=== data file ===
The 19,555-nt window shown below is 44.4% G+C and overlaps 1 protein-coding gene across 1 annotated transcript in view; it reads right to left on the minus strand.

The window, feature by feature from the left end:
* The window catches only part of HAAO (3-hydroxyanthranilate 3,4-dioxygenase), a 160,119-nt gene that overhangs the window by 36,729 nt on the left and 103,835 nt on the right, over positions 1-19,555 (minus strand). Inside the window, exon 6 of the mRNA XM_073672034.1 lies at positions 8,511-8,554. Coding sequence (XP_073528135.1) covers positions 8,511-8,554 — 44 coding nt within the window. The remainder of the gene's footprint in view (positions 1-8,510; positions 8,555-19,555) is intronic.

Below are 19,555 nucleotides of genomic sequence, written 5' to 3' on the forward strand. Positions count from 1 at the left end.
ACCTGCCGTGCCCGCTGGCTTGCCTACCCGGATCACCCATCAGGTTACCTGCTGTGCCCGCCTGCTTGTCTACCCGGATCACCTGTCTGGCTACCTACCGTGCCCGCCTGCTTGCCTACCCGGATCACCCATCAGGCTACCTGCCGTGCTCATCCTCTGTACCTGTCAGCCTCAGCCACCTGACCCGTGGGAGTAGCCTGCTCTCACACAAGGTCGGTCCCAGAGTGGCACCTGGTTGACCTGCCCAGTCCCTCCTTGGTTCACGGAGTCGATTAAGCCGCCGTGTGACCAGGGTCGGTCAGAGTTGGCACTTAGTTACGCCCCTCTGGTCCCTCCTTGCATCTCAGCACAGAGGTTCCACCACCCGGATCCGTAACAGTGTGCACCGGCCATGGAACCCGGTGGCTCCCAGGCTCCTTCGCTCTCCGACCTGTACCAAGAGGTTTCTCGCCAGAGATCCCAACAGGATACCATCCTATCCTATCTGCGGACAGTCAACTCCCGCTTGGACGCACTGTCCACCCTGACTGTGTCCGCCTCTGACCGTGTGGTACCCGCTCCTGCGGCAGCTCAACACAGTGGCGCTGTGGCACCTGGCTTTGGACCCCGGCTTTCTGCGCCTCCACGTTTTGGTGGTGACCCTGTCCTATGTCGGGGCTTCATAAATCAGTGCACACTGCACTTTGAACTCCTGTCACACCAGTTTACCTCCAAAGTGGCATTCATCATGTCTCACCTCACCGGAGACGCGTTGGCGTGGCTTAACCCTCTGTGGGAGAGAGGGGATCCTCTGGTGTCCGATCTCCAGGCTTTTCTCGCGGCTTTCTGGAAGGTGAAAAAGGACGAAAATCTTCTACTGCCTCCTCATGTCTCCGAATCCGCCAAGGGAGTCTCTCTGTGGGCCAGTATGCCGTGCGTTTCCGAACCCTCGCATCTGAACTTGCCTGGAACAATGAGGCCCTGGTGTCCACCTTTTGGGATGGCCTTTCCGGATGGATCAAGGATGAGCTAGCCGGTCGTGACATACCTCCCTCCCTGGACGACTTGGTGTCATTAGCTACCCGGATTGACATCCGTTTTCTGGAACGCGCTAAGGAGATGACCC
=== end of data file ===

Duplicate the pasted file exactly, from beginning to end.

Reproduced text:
The 19,555-nt window shown below is 44.4% G+C and overlaps 1 protein-coding gene across 1 annotated transcript in view; it reads right to left on the minus strand.

The window, feature by feature from the left end:
* The window catches only part of HAAO (3-hydroxyanthranilate 3,4-dioxygenase), a 160,119-nt gene that overhangs the window by 36,729 nt on the left and 103,835 nt on the right, over positions 1-19,555 (minus strand). Inside the window, exon 6 of the mRNA XM_073672034.1 lies at positions 8,511-8,554. Coding sequence (XP_073528135.1) covers positions 8,511-8,554 — 44 coding nt within the window. The remainder of the gene's footprint in view (positions 1-8,510; positions 8,555-19,555) is intronic.

Below are 19,555 nucleotides of genomic sequence, written 5' to 3' on the forward strand. Positions count from 1 at the left end.
ACCTGCCGTGCCCGCTGGCTTGCCTACCCGGATCACCCATCAGGTTACCTGCTGTGCCCGCCTGCTTGTCTACCCGGATCACCTGTCTGGCTACCTACCGTGCCCGCCTGCTTGCCTACCCGGATCACCCATCAGGCTACCTGCCGTGCTCATCCTCTGTACCTGTCAGCCTCAGCCACCTGACCCGTGGGAGTAGCCTGCTCTCACACAAGGTCGGTCCCAGAGTGGCACCTGGTTGACCTGCCCAGTCCCTCCTTGGTTCACGGAGTCGATTAAGCCGCCGTGTGACCAGGGTCGGTCAGAGTTGGCACTTAGTTACGCCCCTCTGGTCCCTCCTTGCATCTCAGCACAGAGGTTCCACCACCCGGATCCGTAACAGTGTGCACCGGCCATGGAACCCGGTGGCTCCCAGGCTCCTTCGCTCTCCGACCTGTACCAAGAGGTTTCTCGCCAGAGATCCCAACAGGATACCATCCTATCCTATCTGCGGACAGTCAACTCCCGCTTGGACGCACTGTCCACCCTGACTGTGTCCGCCTCTGACCGTGTGGTACCCGCTCCTGCGGCAGCTCAACACAGTGGCGCTGTGGCACCTGGCTTTGGACCCCGGCTTTCTGCGCCTCCACGTTTTGGTGGTGACCCTGTCCTATGTCGGGGCTTCATAAATCAGTGCACACTGCACTTTGAACTCCTGTCACACCAGTTTACCTCCAAAGTGGCATTCATCATGTCTCACCTCACCGGAGACGCGTTGGCGTGGCTTAACCCTCTGTGGGAGAGAGGGGATCCTCTGGTGTCCGATCTCCAGGCTTTTCTCGCGGCTTTCTGGAAGGTGAAAAAGGACGAAAATCTTCTACTGCCTCCTCATGTCTCCGAATCCGCCAAGGGAGTCTCTCTGTGGGCCAGTATGCCGTGCGTTTCCGAACCCTCGCATCTGAACTTGCCTGGAACAATGAGGCCCTGGTGTCCACCTTTTGGGATGGCCTTTCCGGATGGATCAAGGATGAGCTAGCCGGTCGTGACATACCTCCCTCCCTGGACGACTTGGTGTCATTAGCTACCCGGATTGACATCCGTTTTCTGGAACGCGCTAAGGAGATGACCC